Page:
"Refugee" In Idaho Convicted Of Terrorism-Related Charges
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Idaho was such a boring, white bread state with no culture. It needed vibrant refugees to spice things up.
A federal jury in Idaho has convicted an Uzbek refugee of three terrorism-related charges after prosecutors said he worked to support a terrorist organization and gathered explosive materials in his Boise apartment.

Fazliddin Kurbanov, a Russian-speaking truck driver who fled Uzbekistan in 2009, was arrested two years ago by federal authorities who said he was determined to carry out an attack on U.S. soil. Prosecutors also said he tried to provide computer support and money to the Islamic Movement of Uzbekistan, which the U.S. government has identified as a terrorist organization.

[Uzbek refugee convicted of terrorism conspiracy charge in US, Associated Press, August 12, 2015]

Don't worry. Boise has been targeted for a new infusion of diversity.
The multicultural transformation of Idaho will continue with a planned infusion of hundreds of refugees from Muslim countries over the next one to three years.

A local newspaper in Twin Falls reported that city will receive 300 mostly Syrian refugees over the next fiscal year starting Oct. 1.

But WND has learned the numbers will be much larger statewide and include refugees from Syria, Iraq, the Democratic Republic of Congo and possibly Somalia.

Sources tell WND that community leaders learned of the plans for up to 2,000 refugees at a recent conference at Boise State University attended by church groups, social services providers and other “stakeholders.”

“That’s the number they put out that they’re planning for, a total of about 2,000 over the next one to three years, with 70 percent going to Boise and 30 percent in the Twin Falls area,” said Shahram Hadian, a former Muslim turned Christian pastor in eastern Washington who said he spoke with a conference attendee.

[Hundreds of Muslim refugees headed to Idahoby Leo Hohmann, WND, April 30, 2015]

Lost in the debate over what to do about Islamic terrorism and the Islamic State is the simple reality that the United States is actually importing an Islamic terrorism problem. Neoconservatives used to tell us that we "have to fight them there, or we will have to fight them here." However, our current government policy is for us to bring them from over there, so they can fight us here. We don't have a "radical Islam" problem. We have an immigration problem.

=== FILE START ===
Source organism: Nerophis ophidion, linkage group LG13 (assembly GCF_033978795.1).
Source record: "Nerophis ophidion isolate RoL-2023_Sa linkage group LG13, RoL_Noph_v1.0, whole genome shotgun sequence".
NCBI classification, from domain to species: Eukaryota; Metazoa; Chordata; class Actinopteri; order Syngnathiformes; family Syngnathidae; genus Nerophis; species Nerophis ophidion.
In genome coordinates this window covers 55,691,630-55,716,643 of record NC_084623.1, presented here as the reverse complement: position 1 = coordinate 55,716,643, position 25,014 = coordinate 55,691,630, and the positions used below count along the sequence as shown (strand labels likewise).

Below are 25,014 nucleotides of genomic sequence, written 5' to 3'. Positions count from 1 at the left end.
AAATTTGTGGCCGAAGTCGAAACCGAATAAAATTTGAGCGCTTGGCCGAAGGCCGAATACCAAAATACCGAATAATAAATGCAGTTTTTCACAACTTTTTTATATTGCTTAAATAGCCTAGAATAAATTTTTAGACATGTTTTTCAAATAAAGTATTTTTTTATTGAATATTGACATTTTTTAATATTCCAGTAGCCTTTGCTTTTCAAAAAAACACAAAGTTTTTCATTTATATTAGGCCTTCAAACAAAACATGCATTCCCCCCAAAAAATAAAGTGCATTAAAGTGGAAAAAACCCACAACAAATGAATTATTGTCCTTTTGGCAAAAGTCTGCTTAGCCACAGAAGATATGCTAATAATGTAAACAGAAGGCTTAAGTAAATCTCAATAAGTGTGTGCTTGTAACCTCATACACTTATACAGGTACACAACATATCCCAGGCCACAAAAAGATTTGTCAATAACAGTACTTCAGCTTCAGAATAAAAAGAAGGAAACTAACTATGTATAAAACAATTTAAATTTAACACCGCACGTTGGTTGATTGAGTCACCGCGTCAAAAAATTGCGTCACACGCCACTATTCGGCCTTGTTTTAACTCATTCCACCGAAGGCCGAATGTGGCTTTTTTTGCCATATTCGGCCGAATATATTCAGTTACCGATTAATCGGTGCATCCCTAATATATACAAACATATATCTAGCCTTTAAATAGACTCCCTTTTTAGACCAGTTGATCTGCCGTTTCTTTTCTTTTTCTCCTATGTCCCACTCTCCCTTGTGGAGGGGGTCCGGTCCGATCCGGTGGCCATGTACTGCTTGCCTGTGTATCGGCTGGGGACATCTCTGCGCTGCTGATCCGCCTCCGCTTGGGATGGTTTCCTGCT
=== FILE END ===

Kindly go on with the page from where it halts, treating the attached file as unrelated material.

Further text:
Yet that problem will continue as long as we have people who benefit from the status quo, especially for financial reasons. For example, health care for the refugees will be enabled by a $1.5 million federal grant to Idaho State University's School of Nursing. [Idaho State University awarded nursing grant to help refugees, ISU Headlines, July 9, 2015]

This is a small example of how the managerial state benefits from mass immigration and drives big government. Importing a helpless population forces the government to increase expenditures to take care of these people, which creates programs to fund a new class of administrators and managers who have a stake in multiculturalism and mass immigration, which then helps generate programs and funding to propagandize the need for even more multiculturalism and mass immigration. After all, the more Muslims are imported to Idaho, the more "grants" and other taxpayer funded goodies there are to be distributed.

Of course, this also works for the private sector. Especially because of affirmative action, there is no a demand for headhunting companies to find nonwhites suitable for employment. So we get articles which say things like this:

A recent analysis of Census labor data from 1991 to 2008 by researchers at State University of New York-Buffalo found that as diversity rose one standard deviation in the workplace, wages rose 1.6 percent. A similar rise in the city as a whole increased wages nearly 6 percent. Meanwhile, a 2015 report by McKinsey & Company found that companies with more diverse workforces perform better financially.

At Upwardly Global, a national nonprofit that works to eliminate employment barriers for skilled immigrants and refugees, we have helped over 2,700 individuals move from unemployment or low-skilled jobs back into the professional workforce. Our alumni include Marwan Sweedan, who was featured in the July 11 article. Marwan’s journey from working a survival job as a hot dog vendor to being recognized by the White House for his contributions to the Boise refugee community is extraordinary, but it’s just one of the stories of resilience and determination we encounter on a daily basis.

[Guest opinion: Refugee resettlement in Idaho, U.S. drives economic growthby Nikki Cicerani, Idaho Statesman, August 12, 2015].

Of course, diversity actually has quite a harmful impact both on the overall economy and on individuals. Which is why, generally speaking, it has to be forced at the point of a gun, even on those who claim to believe in it.

But again, if you have a personal stake in importing diversity and financially benefit from the result, why wouldn't you argue for more?

Nikki Cicerani is CEO of Upwardly Global, a national nonprofit organization with a mission to eliminate employment barriers for skilled immigrants and refugees, and integrate this population into the workforce. It partners with Global Talent Idaho to deliver employment readiness and placement services in the state.
Mass immigration is the classic example of "special interests" personally benefiting from a policy that is destructive to the larger community. All we can do now is wait and see what other "refugees" will be mysteriously "radicalized" and try to take their revenge on the country that sheltered them.


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